Believe it or not, I’m not bitter. I’m just frustrated. I have no problem carrying my personal burdens like everyone else; I’m just tired of being the punch line to this horrific joke.

5

Shared Plights

dental cleaning
“People will forget what you said, people will forget what you did, but people will never forget how you made them feel.”
- Maya Angelou

I had my usual visit with my hygienist last week. Well, actually I haven’t been to see her in six months. So, I really didn’t remember who she was. When she entered the room we had to reintroduce ourselves to each other. I should say, she remembered me, but my MS mind didn’t remember her.

She asked me how my husband was doing, actually calling him by name. Then she asked how my MS was treating me. I told her everything was fine.

I, in return, inquired about her life. She looked at me and said, “I’ll tell you this because you can probably relate.” Then she continued to share with me her very personal recent medical encounter with ovarian cancer and subsequent chemotherapy. I was only expecting a small talk reply so you can just imagine how taken aback I was.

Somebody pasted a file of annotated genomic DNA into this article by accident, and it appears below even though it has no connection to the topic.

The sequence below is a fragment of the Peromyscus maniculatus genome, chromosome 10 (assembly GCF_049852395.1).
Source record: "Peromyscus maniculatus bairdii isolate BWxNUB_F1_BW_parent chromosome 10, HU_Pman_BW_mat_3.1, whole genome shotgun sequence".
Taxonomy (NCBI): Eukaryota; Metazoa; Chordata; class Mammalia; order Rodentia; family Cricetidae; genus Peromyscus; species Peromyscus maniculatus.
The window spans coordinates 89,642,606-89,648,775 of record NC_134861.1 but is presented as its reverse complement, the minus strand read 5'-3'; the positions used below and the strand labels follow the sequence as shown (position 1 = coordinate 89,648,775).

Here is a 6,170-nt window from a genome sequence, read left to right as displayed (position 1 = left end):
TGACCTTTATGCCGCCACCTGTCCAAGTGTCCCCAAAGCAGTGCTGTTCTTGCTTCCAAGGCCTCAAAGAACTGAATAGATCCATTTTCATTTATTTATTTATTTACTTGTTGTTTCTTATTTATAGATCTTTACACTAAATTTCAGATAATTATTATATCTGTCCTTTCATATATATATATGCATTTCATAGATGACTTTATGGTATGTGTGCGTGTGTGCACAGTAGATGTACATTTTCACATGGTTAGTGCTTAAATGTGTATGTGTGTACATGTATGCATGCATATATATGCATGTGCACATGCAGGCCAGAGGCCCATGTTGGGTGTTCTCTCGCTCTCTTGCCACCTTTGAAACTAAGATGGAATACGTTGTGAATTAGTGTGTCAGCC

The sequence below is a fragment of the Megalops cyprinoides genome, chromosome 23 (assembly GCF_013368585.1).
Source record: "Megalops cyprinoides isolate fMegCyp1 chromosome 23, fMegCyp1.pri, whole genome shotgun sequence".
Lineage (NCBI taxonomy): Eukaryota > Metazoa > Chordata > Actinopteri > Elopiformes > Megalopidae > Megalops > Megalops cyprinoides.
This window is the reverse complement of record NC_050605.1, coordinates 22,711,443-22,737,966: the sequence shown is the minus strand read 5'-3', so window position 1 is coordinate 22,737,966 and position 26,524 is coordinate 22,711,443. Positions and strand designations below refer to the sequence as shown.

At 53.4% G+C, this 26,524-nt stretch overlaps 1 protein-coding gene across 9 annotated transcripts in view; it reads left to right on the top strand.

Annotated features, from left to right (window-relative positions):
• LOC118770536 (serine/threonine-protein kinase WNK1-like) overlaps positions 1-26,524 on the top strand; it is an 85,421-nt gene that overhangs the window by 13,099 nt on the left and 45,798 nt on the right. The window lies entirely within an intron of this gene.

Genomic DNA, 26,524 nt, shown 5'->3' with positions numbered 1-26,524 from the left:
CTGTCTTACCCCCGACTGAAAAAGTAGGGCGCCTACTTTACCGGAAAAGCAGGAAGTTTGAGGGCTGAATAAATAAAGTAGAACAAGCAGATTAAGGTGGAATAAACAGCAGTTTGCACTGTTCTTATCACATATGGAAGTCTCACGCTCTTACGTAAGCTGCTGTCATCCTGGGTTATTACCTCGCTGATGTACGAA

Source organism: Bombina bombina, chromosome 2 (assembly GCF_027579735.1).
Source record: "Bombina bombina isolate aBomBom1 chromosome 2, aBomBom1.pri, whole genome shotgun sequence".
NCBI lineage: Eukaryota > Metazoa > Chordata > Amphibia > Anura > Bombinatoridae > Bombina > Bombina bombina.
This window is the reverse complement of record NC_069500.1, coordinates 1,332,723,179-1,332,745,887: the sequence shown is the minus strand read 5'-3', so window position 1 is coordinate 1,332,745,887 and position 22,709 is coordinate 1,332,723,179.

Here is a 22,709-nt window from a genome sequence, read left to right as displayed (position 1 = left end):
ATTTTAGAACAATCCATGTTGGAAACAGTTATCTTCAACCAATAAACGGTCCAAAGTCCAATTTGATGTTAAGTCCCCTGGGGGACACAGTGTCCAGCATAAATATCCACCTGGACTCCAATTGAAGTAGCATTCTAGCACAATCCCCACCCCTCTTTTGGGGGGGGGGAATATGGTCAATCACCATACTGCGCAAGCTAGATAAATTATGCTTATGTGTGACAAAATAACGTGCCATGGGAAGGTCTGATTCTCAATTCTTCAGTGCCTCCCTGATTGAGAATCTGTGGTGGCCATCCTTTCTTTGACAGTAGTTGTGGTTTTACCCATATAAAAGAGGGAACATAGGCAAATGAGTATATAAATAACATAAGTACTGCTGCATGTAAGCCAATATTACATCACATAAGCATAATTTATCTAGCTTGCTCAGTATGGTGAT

Immediately I realized how tenuous it was for her to even be at work. According to her story, it seemed like she had pain, got diagnosed, surgery, chemotherapy and then was right back to work all within a few weeks time. Of course, it wasn’t actually that streamlined, but it sure sounded like it.

I couldn’t help but feel a shared since of underline hope with her as she told me her story. We talked more as she cleaned my teeth and then we parted ways.

Although our plights can be significantly different, it seems at the end of the day we all just want to be heard. I think it helps us to free our innermost concerns and worries with those that can understand the best. And that’s usually someone who is in a similar situation.

45

Swallow Test

IMG_0730

I have been having trouble swallowing liquids for about a year. It was never anything serious. I would sometimes cough after swallowing drinks.

But then, I began coughing vigorously. I was choking on everything I swallowed. Then one day while taking one of my many pills, I choked on a capsule. This time I couldn’t clear my throat. I couldn’t speak. My husband was in another room so I began banging on the dresser with my hand. Luckily he heard me and was able to help clear my throat of the pill.

This really scared me. I thought I was going to die. I called my neurologist and told him about it. He explained that lesions might have damaged my nerves as well as the area of the brain responsible for coordinating swallowing. He suggested I see a speech therapist.